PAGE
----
Google and Lyft Team Up Against the Industry's Giant


Uber’s self-driving car program is on the ropes, and two of its biggest competitors just announced a tag-team plan to take it down.

On Sunday, Lyft and Waymo confirmed that they had signed a deal to collaborate on self-driving technology. Lyft, of course, is the upstart underdog to Uber’s reigning champ of ride-sharing, while Waymo is perhaps the frontrunner in the race to create a fully self-driving car. Uber is trying to create self-driving car tech and apply it in a massive ride-sharing service all on its own, something Lyft’s comparably sparse resources wouldn’t allow, but the Waymo-Lyft team up means all of Uber’s future efforts will face a strong challenger.

Wrestling analogies aside, the future of Uber’s self-driving car division is currently completely up in the air, pending a massive lawsuit by Waymo (Google/ Alphabet’s self-driving car wing) that alleges all kinds of wild things, chief among them that Uber’s head engineer Anthony Levandowski stole Waymo’s technology when he left the latter company to found Otto, which Google claims was essentially a fake company that allowed Uber to benefit from Levandowski’s time at Waymo.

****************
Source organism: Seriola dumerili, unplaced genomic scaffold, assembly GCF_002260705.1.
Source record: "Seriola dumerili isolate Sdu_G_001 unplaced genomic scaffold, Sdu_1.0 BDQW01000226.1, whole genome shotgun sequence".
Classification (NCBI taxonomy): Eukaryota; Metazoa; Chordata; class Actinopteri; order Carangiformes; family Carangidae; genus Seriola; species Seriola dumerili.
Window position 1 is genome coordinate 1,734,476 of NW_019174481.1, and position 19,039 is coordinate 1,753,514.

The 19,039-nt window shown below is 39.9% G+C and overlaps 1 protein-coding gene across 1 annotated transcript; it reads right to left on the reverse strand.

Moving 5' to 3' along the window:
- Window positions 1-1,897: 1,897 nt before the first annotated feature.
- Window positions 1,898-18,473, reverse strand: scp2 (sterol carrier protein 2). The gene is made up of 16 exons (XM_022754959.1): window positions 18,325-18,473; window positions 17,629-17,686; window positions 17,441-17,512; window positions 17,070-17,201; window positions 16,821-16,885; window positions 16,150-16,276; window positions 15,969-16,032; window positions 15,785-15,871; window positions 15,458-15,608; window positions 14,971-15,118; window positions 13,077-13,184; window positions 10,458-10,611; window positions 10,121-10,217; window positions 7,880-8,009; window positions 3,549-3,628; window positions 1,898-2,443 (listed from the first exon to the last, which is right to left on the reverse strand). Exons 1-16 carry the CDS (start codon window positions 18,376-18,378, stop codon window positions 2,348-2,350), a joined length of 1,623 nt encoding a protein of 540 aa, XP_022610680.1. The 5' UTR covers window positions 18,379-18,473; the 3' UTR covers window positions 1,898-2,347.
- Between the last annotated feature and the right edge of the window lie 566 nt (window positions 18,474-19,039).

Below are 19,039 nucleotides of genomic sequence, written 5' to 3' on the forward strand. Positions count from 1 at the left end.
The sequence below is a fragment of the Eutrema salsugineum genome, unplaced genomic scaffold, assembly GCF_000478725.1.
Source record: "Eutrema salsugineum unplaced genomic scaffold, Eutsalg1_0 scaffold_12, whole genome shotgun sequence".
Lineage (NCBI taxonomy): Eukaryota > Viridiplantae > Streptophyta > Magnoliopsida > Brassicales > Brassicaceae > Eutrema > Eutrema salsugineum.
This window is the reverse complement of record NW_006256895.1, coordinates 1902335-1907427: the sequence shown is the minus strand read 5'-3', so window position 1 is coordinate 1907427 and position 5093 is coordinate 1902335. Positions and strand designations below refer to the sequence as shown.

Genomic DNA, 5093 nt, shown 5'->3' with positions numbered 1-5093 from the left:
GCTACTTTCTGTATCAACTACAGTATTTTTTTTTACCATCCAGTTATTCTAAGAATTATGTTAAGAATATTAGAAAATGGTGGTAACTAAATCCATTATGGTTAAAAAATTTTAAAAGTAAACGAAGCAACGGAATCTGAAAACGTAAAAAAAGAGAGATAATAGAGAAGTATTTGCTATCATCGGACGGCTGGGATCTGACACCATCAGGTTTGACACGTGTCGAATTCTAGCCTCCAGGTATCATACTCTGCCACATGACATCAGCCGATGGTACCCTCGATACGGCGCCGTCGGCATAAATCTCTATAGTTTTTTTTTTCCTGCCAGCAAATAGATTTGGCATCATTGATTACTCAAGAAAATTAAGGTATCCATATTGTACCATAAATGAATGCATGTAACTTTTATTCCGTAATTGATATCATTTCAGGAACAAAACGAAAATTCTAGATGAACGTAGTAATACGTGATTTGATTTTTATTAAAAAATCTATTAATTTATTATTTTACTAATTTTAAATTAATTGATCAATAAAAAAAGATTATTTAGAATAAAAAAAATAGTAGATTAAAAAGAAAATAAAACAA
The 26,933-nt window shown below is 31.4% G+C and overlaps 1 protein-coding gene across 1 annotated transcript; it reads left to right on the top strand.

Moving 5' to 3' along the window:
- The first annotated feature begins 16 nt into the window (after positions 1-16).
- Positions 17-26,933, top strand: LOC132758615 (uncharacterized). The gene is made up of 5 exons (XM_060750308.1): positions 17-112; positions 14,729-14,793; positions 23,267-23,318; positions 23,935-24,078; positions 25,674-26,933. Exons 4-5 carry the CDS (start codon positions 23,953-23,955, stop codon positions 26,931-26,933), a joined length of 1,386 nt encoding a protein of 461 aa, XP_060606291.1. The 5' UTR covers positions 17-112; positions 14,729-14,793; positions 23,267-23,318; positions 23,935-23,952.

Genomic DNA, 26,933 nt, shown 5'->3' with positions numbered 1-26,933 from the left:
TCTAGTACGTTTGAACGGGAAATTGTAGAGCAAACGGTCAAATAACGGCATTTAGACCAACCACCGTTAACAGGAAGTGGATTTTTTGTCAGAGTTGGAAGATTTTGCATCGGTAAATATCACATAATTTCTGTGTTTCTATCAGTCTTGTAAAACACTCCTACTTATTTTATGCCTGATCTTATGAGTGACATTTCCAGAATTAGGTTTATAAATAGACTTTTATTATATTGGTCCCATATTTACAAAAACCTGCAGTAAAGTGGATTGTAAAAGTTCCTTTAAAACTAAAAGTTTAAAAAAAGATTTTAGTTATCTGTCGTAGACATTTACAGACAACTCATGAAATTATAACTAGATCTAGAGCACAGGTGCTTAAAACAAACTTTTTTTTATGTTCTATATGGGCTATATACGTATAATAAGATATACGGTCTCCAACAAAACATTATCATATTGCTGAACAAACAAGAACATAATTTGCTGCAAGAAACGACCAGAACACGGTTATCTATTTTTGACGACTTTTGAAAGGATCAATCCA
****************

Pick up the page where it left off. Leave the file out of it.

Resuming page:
The partnership is almost a no-brainer. Compared to Uber, Lyft is still far behind in terms of overall rider base and cities covered, but the rival service has made gains with every new scandal and controversy that hits Uber (see: Greyball, sexual harassment allegations, viral internet protests, and CEO meltdowns.) Meanwhile, Waymo is in the middle of a massive lawsuit against Uber.

To be fair, it also makes sense from a tech perspective, as both companies were careful to point out.

“Waymo holds today’s best self-driving technology, and collaborating with them will accelerate our shared vision of improving lives with the world’s best transportation,” a Lyft spokeswoman said in a statement to the New York Times.

Lyft has had public plans for self-driving cars since at least 2016, but unlike Uber, hadn’t made any public progress on an independent program. But never fear, Waymo is here.

“Lyft’s vision and commitment to improving the way cities move will help Waymo’s self-driving technology reach more people, in more places,” a Waymo spokesperson said.

The two companies have yet to formally announce the deal, so details about how the partnership will work are still a bit unclear, but it’s very likely you could get into a pink-mustachioed Googlevan in the near future.

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